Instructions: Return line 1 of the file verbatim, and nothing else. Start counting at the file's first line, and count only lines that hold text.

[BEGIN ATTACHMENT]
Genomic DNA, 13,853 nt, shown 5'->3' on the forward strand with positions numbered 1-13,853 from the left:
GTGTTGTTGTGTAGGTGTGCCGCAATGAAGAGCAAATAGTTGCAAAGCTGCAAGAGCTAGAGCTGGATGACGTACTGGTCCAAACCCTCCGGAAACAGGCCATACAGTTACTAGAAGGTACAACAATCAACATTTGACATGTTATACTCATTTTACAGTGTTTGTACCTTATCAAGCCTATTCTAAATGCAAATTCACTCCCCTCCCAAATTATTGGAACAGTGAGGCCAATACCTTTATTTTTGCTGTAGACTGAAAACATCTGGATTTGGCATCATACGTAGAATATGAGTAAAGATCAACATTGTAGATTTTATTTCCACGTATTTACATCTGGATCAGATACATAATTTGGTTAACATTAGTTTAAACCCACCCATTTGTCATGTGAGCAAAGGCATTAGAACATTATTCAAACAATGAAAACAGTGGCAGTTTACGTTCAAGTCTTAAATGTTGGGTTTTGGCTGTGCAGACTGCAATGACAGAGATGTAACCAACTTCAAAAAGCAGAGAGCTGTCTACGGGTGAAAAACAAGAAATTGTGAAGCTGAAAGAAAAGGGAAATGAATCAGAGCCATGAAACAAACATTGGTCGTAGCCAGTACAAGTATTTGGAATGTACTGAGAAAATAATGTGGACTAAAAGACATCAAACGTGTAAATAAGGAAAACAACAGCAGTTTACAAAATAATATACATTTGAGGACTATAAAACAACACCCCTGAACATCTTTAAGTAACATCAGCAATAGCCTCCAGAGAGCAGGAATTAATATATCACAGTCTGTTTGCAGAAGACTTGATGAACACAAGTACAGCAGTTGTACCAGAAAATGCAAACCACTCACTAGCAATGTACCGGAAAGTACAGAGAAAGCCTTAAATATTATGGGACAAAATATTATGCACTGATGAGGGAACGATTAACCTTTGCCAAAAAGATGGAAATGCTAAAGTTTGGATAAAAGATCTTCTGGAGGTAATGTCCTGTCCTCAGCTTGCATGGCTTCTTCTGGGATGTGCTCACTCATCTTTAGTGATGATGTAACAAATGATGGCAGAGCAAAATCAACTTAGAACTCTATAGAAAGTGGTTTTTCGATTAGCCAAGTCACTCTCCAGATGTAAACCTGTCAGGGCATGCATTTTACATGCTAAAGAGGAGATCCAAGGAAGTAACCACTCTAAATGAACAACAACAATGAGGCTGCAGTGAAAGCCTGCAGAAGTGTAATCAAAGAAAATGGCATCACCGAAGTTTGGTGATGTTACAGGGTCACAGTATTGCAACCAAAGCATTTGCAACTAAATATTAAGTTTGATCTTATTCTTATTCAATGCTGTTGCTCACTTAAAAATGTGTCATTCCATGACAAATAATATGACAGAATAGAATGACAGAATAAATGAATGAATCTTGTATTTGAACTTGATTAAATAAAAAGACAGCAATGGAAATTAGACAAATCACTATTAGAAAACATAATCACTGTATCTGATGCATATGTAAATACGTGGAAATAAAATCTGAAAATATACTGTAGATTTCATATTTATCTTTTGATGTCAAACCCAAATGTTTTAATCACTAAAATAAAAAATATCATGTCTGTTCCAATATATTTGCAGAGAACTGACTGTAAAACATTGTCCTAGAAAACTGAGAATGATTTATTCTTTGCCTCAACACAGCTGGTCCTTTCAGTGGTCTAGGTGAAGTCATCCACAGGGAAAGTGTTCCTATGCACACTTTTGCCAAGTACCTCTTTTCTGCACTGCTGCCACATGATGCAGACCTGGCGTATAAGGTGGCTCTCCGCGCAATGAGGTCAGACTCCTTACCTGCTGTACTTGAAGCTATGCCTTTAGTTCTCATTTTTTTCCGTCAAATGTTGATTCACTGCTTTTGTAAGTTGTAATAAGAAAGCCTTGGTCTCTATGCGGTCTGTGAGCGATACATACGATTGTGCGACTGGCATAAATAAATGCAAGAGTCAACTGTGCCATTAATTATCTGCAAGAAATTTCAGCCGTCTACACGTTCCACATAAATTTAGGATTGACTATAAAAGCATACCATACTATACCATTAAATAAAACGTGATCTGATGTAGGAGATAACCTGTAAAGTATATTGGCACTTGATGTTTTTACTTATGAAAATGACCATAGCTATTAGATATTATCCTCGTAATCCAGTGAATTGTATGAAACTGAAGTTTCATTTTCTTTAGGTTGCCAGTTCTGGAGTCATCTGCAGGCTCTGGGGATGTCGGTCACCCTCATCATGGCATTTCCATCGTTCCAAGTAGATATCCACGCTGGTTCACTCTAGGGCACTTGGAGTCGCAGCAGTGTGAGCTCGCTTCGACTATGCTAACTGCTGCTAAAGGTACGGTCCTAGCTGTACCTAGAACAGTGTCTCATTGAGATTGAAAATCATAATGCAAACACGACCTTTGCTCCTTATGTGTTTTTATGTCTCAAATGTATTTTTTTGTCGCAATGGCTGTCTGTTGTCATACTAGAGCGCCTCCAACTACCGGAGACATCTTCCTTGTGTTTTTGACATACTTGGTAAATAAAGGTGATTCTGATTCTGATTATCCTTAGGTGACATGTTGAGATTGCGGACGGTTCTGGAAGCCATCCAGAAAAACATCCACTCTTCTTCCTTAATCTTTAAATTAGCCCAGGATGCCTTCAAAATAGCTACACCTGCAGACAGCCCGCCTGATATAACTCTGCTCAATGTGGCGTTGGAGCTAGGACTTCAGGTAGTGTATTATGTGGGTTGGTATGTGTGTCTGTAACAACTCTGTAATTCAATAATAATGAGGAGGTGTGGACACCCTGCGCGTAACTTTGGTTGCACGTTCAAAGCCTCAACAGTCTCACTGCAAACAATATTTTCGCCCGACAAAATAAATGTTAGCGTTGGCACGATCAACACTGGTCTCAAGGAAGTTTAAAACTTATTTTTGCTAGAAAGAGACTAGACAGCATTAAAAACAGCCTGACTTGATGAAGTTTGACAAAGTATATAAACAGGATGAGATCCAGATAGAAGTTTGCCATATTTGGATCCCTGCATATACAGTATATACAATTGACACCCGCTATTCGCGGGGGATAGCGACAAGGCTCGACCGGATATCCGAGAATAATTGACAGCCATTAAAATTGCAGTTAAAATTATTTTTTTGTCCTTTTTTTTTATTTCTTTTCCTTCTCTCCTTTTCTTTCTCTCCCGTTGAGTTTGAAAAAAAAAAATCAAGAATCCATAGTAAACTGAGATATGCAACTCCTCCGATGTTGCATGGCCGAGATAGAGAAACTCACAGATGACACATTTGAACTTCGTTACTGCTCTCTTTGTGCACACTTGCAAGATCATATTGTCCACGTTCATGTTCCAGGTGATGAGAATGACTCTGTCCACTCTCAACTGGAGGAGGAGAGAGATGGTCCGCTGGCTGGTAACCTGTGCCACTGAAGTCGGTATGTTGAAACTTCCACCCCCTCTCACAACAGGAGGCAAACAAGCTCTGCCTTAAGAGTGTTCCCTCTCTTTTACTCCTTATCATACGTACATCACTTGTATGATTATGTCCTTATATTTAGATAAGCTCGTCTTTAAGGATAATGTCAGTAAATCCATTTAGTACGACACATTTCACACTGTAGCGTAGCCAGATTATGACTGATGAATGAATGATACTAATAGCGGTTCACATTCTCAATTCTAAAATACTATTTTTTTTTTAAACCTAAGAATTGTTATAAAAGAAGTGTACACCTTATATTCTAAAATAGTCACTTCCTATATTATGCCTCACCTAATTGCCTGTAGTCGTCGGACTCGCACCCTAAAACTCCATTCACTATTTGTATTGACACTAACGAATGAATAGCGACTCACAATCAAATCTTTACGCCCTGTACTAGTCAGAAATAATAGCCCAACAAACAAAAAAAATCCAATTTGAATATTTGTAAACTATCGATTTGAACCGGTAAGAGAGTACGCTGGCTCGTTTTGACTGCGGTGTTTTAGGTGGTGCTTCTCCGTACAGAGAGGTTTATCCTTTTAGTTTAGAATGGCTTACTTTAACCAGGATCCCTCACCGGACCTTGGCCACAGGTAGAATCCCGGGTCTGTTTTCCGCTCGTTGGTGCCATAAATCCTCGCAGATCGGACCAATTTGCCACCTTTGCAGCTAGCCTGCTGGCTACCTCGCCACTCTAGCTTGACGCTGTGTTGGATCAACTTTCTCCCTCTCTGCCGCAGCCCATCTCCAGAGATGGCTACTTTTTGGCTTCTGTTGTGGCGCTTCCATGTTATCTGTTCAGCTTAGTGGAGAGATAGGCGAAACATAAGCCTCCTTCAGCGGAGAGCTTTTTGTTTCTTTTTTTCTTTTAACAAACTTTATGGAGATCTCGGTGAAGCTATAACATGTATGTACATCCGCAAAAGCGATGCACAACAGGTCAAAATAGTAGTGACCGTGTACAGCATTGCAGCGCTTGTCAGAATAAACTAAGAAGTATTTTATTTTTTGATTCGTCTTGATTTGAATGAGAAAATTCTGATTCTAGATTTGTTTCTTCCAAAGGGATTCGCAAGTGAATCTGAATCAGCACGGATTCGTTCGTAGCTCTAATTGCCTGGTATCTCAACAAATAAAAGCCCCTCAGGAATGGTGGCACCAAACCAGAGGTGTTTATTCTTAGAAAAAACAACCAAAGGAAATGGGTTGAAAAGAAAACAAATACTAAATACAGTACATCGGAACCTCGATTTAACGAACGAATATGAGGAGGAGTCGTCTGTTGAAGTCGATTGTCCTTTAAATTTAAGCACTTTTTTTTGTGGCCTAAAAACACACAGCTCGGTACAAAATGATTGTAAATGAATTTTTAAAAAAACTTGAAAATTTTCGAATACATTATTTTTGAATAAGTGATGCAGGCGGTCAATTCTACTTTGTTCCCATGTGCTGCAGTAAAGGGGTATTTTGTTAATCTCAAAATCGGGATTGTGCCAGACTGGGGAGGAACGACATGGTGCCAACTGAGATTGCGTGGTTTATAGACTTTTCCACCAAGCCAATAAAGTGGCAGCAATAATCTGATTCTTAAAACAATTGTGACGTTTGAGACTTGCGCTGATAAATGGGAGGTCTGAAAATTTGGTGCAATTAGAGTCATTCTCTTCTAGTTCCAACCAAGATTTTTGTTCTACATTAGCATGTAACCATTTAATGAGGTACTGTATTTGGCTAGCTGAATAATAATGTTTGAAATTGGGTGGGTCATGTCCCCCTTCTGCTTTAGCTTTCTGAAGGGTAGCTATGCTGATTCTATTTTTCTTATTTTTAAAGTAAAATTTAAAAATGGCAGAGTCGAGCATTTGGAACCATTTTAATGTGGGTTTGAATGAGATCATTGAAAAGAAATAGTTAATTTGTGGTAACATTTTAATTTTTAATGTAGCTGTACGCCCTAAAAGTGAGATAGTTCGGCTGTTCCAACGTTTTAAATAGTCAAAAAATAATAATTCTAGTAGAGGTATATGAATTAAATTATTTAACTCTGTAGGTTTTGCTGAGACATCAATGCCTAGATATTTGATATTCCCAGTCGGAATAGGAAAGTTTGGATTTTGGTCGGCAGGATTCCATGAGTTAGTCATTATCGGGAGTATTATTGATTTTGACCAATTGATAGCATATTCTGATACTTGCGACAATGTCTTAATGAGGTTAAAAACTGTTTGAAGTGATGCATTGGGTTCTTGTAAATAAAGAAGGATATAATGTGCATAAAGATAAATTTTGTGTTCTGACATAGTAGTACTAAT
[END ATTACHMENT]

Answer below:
Genomic DNA, 13,853 nt, shown 5'->3' on the forward strand with positions numbered 1-13,853 from the left: